We all know that one person, whether in our personal or professional life, is always there when we need them. These people are always helpful and reliable; you can always rely on them because they never say no.
These individuals always ensure that others are taken care of and continually make themselves available to work for others so that everyone around them is happy. Unfortunately, however, this causes them to put everyone else's needs at their own cost. Ah yes – people pleasers!
While there is nothing wrong with helping others, people pleasers cannot relax and prioritize their needs because they are so wrapped up in doing things for others. This causes issues in their life because they never fully meet their own wants and needs and deny having any issues so as not to burden others. This leads to being overworked and highly stressed out. They are too busy filling up others' cups before their own and are continuously running on empty.
Signs of people pleasing
Below are some signs to look out for if you think yourself or someone else may be a people pleaser:
· Frequent Apologizing
· Ake responsibility for others’ feelings
· Pretend to agree when they don’t so do things against their personal values
· Require validation and praise
· Avoid conflict at any cost
· Will not advocate for themselves
· Dislike others being angry with them
· When hurt, will not let others know
· Fear of being rejected
· Fear of being disliked
· Fear of disappointing others
· Inability to say no and set boundaries
· Spend more time doing things others want to do than themselves
· Experience burn out
· Low self esteem
· Neglect time for themselves
· Passive aggressive or hold resentment toward others
Why Do We People Please?
We people please for a reason. Typically, those who "people please" experience some form of rejection at some point. They may have been bullies, have had critical caregivers, or you're someone who is so empathetic you take others' suffering and emotions as your own. Either way, people pleasing a coping mechanism designed to fill a need. That is to feel worthy and connected to others. However, to build healthy and genuine connections, we need to be ourselves and practice healthy and honest communication to set appropriate boundaries.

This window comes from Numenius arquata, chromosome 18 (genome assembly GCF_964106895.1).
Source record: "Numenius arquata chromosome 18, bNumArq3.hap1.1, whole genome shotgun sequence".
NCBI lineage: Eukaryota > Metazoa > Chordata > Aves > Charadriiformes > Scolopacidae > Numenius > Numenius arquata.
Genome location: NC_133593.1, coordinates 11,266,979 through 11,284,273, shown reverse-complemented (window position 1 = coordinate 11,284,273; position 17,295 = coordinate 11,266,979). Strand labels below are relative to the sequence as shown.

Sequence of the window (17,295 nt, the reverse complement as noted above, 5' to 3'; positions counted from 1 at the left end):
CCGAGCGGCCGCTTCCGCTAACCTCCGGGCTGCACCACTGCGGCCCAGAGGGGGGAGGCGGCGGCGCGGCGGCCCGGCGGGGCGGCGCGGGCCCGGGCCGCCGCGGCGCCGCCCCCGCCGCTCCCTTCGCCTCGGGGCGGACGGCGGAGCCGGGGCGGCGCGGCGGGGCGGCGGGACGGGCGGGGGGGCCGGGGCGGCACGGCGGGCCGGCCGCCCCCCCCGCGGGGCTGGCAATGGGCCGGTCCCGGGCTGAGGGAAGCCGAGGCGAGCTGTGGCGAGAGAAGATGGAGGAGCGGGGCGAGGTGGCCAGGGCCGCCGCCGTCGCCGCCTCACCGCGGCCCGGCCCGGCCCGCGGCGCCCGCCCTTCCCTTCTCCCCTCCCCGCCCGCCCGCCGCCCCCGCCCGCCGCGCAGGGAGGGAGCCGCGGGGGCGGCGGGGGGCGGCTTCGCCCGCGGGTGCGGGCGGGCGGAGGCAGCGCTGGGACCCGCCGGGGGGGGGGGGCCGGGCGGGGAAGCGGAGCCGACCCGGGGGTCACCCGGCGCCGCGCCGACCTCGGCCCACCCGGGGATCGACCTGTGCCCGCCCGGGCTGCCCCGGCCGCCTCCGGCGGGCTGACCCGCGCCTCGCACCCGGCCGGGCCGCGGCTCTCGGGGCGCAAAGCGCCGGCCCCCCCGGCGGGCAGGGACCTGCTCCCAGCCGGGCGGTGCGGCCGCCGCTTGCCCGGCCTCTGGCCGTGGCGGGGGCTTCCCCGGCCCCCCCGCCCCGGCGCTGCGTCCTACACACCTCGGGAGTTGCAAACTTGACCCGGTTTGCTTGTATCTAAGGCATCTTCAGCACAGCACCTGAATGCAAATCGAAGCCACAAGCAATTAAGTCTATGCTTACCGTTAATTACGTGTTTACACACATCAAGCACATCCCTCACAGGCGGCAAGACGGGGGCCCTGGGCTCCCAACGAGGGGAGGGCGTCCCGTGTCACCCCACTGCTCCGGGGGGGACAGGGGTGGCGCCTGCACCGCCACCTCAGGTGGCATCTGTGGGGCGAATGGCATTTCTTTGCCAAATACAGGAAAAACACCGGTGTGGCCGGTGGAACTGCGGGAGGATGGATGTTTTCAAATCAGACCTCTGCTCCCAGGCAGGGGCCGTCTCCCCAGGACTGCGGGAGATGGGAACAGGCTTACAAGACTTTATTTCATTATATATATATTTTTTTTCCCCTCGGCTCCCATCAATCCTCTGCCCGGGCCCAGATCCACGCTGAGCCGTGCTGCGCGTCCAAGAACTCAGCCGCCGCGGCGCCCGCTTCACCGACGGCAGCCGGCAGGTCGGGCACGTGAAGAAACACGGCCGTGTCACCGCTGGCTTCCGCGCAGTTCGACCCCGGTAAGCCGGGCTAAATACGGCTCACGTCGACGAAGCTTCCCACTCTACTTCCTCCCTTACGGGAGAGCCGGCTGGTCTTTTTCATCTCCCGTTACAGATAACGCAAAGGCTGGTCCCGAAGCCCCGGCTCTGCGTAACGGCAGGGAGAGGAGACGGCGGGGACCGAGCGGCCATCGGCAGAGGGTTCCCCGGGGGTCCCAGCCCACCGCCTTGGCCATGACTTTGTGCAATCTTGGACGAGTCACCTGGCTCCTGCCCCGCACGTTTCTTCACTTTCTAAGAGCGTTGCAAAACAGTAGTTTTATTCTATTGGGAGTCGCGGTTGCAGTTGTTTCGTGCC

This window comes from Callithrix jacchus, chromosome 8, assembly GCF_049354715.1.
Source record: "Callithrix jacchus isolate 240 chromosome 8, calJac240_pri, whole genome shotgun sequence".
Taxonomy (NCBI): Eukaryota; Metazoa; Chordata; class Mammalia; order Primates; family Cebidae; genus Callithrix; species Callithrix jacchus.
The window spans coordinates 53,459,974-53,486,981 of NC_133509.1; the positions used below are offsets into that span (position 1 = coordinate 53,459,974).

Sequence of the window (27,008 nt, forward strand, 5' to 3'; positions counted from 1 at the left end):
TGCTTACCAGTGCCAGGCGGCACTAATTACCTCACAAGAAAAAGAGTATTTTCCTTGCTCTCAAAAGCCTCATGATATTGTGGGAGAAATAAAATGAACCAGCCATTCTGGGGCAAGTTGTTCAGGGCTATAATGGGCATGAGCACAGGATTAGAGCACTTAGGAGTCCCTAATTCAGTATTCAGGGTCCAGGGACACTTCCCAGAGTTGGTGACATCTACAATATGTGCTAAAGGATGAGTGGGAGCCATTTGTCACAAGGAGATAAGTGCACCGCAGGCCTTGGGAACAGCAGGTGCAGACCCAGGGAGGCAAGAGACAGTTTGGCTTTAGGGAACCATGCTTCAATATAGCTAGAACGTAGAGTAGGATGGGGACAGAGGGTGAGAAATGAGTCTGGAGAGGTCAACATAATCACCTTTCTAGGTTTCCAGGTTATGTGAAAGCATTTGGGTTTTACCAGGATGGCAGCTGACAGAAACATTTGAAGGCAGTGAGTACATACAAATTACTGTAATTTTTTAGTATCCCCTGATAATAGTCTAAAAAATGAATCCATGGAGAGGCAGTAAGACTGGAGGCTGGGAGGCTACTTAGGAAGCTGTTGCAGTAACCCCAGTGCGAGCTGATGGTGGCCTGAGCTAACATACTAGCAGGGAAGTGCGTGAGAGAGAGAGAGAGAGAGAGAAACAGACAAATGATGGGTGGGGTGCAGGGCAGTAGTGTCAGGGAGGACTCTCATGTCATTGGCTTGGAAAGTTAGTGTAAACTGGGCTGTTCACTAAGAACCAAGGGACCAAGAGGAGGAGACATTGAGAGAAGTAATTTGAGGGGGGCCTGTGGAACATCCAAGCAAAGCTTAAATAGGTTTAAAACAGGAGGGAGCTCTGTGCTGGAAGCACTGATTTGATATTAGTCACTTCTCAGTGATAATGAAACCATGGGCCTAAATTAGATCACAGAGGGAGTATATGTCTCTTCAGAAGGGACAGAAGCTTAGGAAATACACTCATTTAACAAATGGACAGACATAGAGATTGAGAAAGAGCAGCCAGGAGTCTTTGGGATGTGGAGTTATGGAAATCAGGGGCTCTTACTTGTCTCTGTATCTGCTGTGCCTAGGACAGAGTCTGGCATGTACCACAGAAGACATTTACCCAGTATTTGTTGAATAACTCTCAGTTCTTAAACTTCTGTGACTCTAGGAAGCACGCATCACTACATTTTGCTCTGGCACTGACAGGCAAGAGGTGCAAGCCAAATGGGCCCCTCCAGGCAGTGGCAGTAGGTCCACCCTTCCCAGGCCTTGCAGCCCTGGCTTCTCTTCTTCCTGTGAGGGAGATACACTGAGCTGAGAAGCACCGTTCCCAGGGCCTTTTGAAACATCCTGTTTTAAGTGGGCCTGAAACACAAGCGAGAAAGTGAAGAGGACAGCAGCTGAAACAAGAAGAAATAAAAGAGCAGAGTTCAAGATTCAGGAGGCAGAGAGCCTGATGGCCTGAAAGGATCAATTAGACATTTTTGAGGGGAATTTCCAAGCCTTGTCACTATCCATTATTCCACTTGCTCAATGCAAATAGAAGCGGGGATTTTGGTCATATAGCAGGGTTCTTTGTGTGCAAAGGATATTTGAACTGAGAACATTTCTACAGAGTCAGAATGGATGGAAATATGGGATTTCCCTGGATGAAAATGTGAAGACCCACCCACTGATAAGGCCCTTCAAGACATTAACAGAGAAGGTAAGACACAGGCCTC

Tips to Stop People pleasing
· Set boundaries and say no – this may be very hard. Just start small, and remember that you don’t need to provide an explanation – even if it feels like you have to
· You have choice – you do not have to say yes, its up to you how you spend your time
· Recognize your values and priorities – what’s most important to you?
· Don’t fear other’s reactions – saying no isn’t going to ruin your relationship. They are probably used to you always saying yes so it may be an adjustment, but if that individual genuinely cares for you, it won’t be an issue and they will adjust.
· You cannot be everything to everyone – if you are so focused on other’s temporary happiness, who is taking care of yours?
· Assert yourself – express your wants and needs. You can practice writing it down before you do
· Do not apologize if you didn’t do anything wrong – if you are not at fault for something, there is nothing to apologize for.
Find ways to prioritize yourself. Unlearning how to people please may take time, but it is a skill that can be learned. Next time someone asks for your opinion, tell them openly and honestly. Practice and experiment with saying no. Even if it's uncomfortable, remind yourself that you are changing this behavior as an act of self-love towards yourself.
When was the last time someone took care of you like you care for others? Practice self-compassion and take care of yourself. It may be challenging, but it's worth it. You deserve to be taken care of and loved too.